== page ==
Foxconn Deal, Not Biden Brought Microsoft to Wisconsin

Biden took credit for bringing Microsoft to Wisconsin, even though he had nothing to do with it. He then bashed the Foxconn deal, without which Microsoft almost certainly would not have come to Mount Pleasant.

May 14, 2024
By Bill Osmulski

Wisconsin rolled out the red carpet for President Joe Biden last week, when Microsoft announced it would be building a $3.3 billion data center in Mount Pleasant. Everyone bent over backwards to give Biden credit for the deal, even though he had nothing to do with it.

Labor leaders, Democrat politicians, and even former Republican State Senator Dale Kooyenga all did their parts to play up Biden’s involvement.

“Everything that we are doing here in Racine County Wisconsin, is also benefiting directly from the work of this White House and this president,” Microsoft President Brad Smith claimed, citing indirect benefits from the Bipartisan Infrastructure Law, the CHIPS Act, and the Inflation Reduction Act.

Biden, himself, used the opportunity not only to take credit for the announcement, but also to criticize Donald Trump and other Republicans, who initially sought to bring Foxconn to the same location six years ago.

“Look what happened. They dug a hole with those golden shovels and then they fell into it,” Biden said. “Foxconn turned out to be just that, a con.”

The mainstream media fell into line as expected, making Biden the center of the story. The State Journal even ran the headline “Biden lauds new Microsoft center on site where Trump’s Foxconn project failed.” Reporters left out who was actually responsible for convincing Microsoft to come to Wisconsin, and how it was only possible because of the 2017 deal with Foxconn.

Foxconn’s Role

Six years ago, Foxconn was looking for a location in the Midwest for its next big project. President Donald Trump was flying over southeastern Wisconsin, looked out the window, and said “that would be a good site.”

Trump then brought up the idea of investing in Wisconsin to Terry Gou, Foxconn’s CEO. Gov. Walker took it from there. Under his leadership, the State of Wisconsin made a deal with Foxconn for it to build a state-of-the-art LCD factory in Mount Pleasant. The company promised to invest $10 billion and employ 13,000 people, and in exchange it could earn up to $2.85 billion in state tax credits.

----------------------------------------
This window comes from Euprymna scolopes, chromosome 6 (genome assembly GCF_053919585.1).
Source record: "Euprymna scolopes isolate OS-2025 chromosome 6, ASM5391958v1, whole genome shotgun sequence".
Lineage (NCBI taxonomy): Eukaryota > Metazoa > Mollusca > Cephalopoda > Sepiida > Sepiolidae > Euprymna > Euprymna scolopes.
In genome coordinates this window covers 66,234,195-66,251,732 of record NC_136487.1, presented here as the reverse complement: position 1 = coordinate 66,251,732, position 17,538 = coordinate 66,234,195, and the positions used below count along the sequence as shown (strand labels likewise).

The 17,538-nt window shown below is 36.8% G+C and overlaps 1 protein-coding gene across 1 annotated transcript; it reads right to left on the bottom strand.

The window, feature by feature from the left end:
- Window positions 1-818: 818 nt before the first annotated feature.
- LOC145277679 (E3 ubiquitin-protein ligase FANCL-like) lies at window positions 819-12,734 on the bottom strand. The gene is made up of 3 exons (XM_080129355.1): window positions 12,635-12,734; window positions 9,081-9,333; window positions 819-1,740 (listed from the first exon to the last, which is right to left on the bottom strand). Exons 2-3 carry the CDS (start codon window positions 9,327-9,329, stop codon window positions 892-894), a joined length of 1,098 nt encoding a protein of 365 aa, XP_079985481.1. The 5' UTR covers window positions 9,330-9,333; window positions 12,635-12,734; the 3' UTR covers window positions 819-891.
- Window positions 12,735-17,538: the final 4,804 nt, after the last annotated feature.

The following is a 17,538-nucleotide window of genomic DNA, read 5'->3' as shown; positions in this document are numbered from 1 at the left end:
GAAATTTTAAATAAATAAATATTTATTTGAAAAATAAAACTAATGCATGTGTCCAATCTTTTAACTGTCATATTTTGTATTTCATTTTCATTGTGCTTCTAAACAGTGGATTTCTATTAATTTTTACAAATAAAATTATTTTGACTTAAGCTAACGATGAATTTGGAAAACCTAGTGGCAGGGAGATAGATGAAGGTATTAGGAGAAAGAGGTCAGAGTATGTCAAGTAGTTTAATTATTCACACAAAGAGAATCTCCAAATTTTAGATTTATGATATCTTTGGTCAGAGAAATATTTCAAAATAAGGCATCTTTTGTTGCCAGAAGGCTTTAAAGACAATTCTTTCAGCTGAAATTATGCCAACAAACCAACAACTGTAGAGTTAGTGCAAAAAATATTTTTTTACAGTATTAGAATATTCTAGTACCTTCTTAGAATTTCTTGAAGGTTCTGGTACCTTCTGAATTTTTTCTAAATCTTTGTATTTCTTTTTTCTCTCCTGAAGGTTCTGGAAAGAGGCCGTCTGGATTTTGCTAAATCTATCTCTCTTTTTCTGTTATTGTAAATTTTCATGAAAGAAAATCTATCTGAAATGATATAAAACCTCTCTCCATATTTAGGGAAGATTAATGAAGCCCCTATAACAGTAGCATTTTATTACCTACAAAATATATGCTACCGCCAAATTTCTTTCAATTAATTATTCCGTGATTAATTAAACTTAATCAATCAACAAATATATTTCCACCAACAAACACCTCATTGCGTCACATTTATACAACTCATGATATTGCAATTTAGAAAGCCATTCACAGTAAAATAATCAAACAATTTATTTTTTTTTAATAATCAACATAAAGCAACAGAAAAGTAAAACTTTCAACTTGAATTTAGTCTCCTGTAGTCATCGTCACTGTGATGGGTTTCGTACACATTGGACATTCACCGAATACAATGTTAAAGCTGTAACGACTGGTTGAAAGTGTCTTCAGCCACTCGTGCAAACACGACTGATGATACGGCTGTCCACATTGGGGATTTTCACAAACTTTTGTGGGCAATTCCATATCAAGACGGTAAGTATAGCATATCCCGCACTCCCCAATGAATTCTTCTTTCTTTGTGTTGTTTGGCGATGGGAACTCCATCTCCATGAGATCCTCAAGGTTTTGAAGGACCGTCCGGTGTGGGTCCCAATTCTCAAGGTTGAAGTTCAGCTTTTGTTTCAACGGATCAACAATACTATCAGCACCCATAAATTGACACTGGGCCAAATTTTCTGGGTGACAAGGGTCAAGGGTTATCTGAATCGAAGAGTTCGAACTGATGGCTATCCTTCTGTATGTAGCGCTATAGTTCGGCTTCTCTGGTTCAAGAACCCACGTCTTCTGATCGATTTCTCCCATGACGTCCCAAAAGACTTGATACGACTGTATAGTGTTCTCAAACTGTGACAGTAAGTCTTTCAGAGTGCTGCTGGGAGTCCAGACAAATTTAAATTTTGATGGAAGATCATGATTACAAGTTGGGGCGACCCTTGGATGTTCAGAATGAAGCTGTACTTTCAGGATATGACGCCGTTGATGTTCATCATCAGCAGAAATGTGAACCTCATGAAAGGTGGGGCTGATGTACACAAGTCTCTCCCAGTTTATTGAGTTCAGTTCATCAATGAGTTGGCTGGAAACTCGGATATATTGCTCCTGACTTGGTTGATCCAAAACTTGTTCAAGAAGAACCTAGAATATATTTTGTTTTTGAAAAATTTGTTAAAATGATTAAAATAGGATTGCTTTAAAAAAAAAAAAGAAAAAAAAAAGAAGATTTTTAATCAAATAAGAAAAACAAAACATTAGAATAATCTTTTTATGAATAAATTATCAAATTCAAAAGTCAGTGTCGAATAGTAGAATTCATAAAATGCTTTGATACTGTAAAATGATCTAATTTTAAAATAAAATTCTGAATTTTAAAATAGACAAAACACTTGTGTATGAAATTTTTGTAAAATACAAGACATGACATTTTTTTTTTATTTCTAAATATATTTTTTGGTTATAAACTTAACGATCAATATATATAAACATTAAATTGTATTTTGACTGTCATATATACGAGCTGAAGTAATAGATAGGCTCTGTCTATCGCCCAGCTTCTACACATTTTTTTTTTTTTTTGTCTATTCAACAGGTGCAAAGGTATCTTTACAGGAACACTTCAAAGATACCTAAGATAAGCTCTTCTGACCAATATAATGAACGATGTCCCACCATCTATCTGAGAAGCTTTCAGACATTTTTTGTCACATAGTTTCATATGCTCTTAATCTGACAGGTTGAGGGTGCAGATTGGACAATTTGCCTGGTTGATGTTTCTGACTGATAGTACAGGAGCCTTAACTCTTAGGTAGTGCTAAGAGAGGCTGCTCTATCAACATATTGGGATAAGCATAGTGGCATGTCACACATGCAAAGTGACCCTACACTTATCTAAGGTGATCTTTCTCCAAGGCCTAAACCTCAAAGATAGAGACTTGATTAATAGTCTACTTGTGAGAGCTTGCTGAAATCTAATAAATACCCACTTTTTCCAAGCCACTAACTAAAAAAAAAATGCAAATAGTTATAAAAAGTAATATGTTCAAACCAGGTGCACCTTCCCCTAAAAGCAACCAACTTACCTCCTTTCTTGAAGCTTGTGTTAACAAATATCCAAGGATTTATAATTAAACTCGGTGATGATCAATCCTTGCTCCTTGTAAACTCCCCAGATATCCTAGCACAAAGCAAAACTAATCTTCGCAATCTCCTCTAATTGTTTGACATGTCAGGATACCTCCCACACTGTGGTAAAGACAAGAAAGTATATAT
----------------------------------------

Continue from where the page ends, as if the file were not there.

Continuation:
Mount Pleasant created a TIF district to build a 3,000-acre business park. The DOT spent $168 million to expand the road network supporting the business park, the TIF spent $258 million for sewer and water upgrades, and American Transmission Company spent $257 million on electrical improvements. The total investment by 2021 was $683 million.

Unfortunately, Foxconn never built that $10 billion LCD factory. Instead, it built a smaller factory to build electrical components for solar panels employing 1,000 workers in Racine County. The company has invested $900 million throughout the state (as of 2021).

The Wisconsin Economic Development Corporation (WEDC), under Gov. Evers’ direction, renegotiated the deal 2021, reducing the total potential tax credits from $2.85 billion to $80 million. Up to that point, Foxconn had not met the requirements for any of the tax credits from the original Walker deal. Under the new Evers deal, Foxconn was able to claim $8.6 million in tax credits for 2021. It’s important to point out that Foxconn did not collect one cent under the Walker deal, and only started to receive tax benefits because of the Evers deal.

Even though the Foxconn project did not go as originally planned, the resulting site preparation and infrastructure improvements would not go to waste. WEDC recognized that the business park was a “premium site” in the region, and that Foxconn was only using a third of it.

WEDC, local leaders, and the business community began aggressively marketing the rest of it to other companies around the country. That’s when Microsoft entered the scene.

Marketing to Microsoft

In March 2023, Microsoft announced it would build a $1 billion data center on a 315-acre site in Mount Pleasant’s business park. In response, the legislature and the governor included a sales tax exemption for data centers in the state budget. That led to Microsoft expanding its plans to a 1,000-acre facility in November 2023. Microsoft broke ground in January 2024.